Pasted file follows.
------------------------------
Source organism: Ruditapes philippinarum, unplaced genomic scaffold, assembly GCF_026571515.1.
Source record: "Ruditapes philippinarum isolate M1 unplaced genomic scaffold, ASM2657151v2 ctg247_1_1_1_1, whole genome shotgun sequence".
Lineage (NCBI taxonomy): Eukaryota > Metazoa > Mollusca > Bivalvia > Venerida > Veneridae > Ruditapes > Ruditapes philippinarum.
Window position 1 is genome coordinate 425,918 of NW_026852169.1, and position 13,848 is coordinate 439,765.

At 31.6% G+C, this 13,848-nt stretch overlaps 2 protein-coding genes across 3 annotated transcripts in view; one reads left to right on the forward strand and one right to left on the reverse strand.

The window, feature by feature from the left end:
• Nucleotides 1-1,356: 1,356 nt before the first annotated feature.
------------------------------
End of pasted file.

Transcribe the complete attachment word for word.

Source organism: Ruditapes philippinarum, unplaced genomic scaffold, assembly GCF_026571515.1.
Source record: "Ruditapes philippinarum isolate M1 unplaced genomic scaffold, ASM2657151v2 ctg247_1_1_1_1, whole genome shotgun sequence".
Lineage (NCBI taxonomy): Eukaryota > Metazoa > Mollusca > Bivalvia > Venerida > Veneridae > Ruditapes > Ruditapes philippinarum.
Window position 1 is genome coordinate 425,918 of NW_026852169.1, and position 13,848 is coordinate 439,765.

At 31.6% G+C, this 13,848-nt stretch overlaps 2 protein-coding genes across 3 annotated transcripts in view; one reads left to right on the forward strand and one right to left on the reverse strand.

The window, feature by feature from the left end:
• Nucleotides 1-1,356: 1,356 nt before the first annotated feature.